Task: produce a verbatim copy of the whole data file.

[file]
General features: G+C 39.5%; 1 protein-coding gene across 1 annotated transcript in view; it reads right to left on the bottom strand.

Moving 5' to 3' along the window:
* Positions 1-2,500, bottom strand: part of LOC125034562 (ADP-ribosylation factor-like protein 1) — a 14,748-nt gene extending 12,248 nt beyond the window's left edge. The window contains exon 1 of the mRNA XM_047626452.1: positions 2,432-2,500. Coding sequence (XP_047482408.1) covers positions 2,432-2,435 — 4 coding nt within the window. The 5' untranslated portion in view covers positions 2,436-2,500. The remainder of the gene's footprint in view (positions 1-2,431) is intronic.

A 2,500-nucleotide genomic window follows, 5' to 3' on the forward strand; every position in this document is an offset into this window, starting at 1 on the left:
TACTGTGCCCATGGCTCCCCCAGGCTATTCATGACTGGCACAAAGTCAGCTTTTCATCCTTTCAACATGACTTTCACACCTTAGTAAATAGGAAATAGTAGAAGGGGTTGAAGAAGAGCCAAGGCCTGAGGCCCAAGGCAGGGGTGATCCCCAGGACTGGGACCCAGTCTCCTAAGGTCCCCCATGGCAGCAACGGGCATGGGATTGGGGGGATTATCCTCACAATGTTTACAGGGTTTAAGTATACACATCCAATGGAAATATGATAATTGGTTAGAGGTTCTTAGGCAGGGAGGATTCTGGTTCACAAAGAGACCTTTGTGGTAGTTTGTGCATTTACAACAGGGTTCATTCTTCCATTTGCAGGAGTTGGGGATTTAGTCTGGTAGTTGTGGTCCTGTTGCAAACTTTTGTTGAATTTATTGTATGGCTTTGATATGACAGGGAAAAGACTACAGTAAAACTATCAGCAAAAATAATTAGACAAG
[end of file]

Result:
General features: G+C 39.5%; 1 protein-coding gene across 1 annotated transcript in view; it reads right to left on the bottom strand.

Moving 5' to 3' along the window:
* Positions 1-2,500, bottom strand: part of LOC125034562 (ADP-ribosylation factor-like protein 1) — a 14,748-nt gene extending 12,248 nt beyond the window's left edge. The window contains exon 1 of the mRNA XM_047626452.1: positions 2,432-2,500. Coding sequence (XP_047482408.1) covers positions 2,432-2,435 — 4 coding nt within the window. The 5' untranslated portion in view covers positions 2,436-2,500. The remainder of the gene's footprint in view (positions 1-2,431) is intronic.

A 2,500-nucleotide genomic window follows, 5' to 3' on the forward strand; every position in this document is an offset into this window, starting at 1 on the left:
TACTGTGCCCATGGCTCCCCCAGGCTATTCATGACTGGCACAAAGTCAGCTTTTCATCCTTTCAACATGACTTTCACACCTTAGTAAATAGGAAATAGTAGAAGGGGTTGAAGAAGAGCCAAGGCCTGAGGCCCAAGGCAGGGGTGATCCCCAGGACTGGGACCCAGTCTCCTAAGGTCCCCCATGGCAGCAACGGGCATGGGATTGGGGGGATTATCCTCACAATGTTTACAGGGTTTAAGTATACACATCCAATGGAAATATGATAATTGGTTAGAGGTTCTTAGGCAGGGAGGATTCTGGTTCACAAAGAGACCTTTGTGGTAGTTTGTGCATTTACAACAGGGTTCATTCTTCCATTTGCAGGAGTTGGGGATTTAGTCTGGTAGTTGTGGTCCTGTTGCAAACTTTTGTTGAATTTATTGTATGGCTTTGATATGACAGGGAAAAGACTACAGTAAAACTATCAGCAAAAATAATTAGACAAG